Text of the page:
Representative image. Photograph:( ANI )
So far it's not clear how many people were on board or whether it was a military plane or passenger.
A plane crashed in Afghanistan's Ghazni province. The aircraft came down in Deh Yak district of Ghazni at around 1:10 pm.
So far it's not clear how many people were on board but local media reports claimed that there were 83 people.
Authorities are working to determine whether it was a military plane or passenger.
"At around 1:10 pm (0840 GMT) a plane crashed in Deh Yak district of Ghazni province. The plane is on fire and the villagers are trying to put it out. We still don't know if it is a military or commercial plane," AFP quoted Aref Noori, Ghazni's governor's spokesman as saying.
There were also multiple reports claiming that the crashed plane belonged to Ariana Afghan Airlines; however, the company denied the reports on social media.
"All the flights of Ariana Afghan Airlines have been completed normally," a statement on the carrier's verified Facebook page read.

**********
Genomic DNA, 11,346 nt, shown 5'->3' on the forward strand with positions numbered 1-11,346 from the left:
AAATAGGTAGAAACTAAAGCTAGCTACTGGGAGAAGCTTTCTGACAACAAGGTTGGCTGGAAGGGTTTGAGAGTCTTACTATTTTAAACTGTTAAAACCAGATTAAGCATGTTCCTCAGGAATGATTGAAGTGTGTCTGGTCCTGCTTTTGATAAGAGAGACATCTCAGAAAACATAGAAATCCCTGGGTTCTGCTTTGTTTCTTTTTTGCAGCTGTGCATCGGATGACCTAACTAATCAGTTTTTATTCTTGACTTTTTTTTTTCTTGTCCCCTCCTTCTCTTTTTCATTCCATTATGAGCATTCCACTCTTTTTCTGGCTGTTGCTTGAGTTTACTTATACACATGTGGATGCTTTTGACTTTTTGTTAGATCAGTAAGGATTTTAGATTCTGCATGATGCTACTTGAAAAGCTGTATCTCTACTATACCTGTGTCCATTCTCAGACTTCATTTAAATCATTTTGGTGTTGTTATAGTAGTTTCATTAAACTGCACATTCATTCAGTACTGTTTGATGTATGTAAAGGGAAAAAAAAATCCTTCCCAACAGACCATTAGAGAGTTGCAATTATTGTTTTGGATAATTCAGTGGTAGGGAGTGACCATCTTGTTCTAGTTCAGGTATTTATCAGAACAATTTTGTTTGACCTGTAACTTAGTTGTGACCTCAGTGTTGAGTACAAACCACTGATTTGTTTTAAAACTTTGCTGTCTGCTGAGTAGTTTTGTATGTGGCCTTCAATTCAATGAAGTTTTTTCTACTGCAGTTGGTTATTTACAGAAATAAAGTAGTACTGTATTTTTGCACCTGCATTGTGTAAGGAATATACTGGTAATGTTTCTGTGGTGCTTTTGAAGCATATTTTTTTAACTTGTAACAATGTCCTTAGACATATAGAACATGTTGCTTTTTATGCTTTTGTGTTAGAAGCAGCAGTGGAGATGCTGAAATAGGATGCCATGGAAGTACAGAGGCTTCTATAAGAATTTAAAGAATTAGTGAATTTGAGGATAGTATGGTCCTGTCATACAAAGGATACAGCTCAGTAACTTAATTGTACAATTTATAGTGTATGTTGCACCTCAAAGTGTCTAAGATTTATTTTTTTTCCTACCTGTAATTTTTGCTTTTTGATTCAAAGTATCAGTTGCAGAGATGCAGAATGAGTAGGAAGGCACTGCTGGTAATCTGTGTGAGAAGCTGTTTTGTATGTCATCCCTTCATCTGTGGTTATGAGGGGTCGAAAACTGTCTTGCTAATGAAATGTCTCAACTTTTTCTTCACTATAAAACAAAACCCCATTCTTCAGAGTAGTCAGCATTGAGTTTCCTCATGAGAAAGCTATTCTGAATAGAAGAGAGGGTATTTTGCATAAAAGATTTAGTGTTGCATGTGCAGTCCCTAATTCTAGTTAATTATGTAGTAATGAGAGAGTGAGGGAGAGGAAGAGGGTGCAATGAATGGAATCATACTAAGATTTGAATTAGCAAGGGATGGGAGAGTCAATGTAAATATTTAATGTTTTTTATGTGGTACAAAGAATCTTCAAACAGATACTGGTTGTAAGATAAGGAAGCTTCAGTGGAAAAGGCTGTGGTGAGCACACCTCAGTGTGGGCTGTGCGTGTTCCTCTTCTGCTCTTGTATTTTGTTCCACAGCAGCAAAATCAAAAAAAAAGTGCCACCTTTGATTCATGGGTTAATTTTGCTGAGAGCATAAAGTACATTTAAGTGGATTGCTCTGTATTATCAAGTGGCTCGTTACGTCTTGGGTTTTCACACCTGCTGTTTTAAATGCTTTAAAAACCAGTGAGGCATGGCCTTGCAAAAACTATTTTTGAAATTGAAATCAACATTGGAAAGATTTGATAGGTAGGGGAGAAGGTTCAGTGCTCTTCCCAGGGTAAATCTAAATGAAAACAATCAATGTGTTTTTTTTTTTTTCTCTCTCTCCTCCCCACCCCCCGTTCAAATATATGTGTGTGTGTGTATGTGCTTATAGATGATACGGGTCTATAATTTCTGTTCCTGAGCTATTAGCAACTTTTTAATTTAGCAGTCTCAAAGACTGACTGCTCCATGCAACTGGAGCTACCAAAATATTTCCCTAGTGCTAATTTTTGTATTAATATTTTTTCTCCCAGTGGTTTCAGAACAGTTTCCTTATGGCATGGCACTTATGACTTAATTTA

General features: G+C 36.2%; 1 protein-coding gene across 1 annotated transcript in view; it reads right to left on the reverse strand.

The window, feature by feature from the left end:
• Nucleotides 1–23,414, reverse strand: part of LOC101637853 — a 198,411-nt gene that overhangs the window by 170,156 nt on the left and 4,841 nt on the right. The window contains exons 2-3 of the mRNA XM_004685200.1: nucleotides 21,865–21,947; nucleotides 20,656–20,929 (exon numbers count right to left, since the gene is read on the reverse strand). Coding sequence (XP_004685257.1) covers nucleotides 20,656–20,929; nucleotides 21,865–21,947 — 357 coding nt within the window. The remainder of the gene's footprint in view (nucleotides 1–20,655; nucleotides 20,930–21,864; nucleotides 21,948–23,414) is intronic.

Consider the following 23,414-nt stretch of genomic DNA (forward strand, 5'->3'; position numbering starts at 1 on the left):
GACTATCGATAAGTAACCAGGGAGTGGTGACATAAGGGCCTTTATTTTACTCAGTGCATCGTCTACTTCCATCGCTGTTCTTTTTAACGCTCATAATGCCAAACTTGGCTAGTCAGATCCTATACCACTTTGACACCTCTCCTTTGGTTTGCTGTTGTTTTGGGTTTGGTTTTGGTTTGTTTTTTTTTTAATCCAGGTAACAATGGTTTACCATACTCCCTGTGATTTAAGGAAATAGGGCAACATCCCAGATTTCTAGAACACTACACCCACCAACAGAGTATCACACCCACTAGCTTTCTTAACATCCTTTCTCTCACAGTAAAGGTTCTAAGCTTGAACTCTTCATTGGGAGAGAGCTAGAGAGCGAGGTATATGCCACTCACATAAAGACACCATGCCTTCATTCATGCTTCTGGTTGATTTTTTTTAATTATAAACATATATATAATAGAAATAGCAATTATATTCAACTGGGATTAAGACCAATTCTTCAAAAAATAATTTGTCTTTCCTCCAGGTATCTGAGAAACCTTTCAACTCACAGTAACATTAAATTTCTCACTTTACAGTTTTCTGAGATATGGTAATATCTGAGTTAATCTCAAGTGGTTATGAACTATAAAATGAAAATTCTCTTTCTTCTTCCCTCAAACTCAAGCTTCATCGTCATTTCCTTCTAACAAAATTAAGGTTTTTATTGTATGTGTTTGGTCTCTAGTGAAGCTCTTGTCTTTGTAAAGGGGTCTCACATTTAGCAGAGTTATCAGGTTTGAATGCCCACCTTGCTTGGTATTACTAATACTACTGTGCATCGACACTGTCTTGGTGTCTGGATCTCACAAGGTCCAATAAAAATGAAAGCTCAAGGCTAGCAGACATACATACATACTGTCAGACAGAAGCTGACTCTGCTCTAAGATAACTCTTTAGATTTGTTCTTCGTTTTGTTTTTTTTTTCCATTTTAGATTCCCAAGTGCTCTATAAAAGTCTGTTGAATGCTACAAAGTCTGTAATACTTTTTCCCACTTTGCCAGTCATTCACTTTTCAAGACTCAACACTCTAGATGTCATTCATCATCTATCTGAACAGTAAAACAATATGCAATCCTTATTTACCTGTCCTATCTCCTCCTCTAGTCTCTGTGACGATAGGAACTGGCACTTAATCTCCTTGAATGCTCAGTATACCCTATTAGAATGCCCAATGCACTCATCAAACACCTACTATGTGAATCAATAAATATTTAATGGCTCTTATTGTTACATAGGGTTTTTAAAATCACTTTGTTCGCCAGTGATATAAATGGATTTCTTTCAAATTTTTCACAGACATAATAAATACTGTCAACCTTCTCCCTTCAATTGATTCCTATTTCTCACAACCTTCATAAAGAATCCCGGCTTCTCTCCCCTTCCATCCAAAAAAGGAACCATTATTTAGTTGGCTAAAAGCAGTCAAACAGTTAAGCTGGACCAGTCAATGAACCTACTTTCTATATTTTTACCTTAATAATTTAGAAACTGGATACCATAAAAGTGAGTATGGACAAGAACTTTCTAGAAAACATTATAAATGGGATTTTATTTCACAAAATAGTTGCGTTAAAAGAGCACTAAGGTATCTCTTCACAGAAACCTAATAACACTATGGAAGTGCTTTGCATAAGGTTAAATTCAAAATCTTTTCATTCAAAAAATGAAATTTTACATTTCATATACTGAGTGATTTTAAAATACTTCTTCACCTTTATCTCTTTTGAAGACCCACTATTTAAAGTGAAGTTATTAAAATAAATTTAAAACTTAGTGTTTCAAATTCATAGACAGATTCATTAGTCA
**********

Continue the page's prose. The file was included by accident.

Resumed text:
The Civil Aviation Authority of Afghanistan also denied reports that the plane was a commercial flight.
"According to our information from the Control Tower and Traffic Regulatory Authority, no commercial airline crash has been recorded. And Ariana Afghan Airlines have reassured us that all their planes are accounted for," said the organisation.
On January 9, two military personnel were killed in a helicopter crash in Porchaman District of Farah province.
Crashes involving military flights, particularly helicopters, are common in Afghanistan where inclement weather and creaky aircraft are often pressed to their limits in the war-torn country where insurgents have been known to target helicopters.
The last civilian flight to crash was in May 2010, when an ageing Pamir Airways plane went down in bad weather during a scheduled flight to Kabul from the northern province of Kunduz.
It was carrying six crew and 38 passengers when it crashed into a mountainside 20 kilometres (12 miles) from Kabul.
(With inputs from agencies)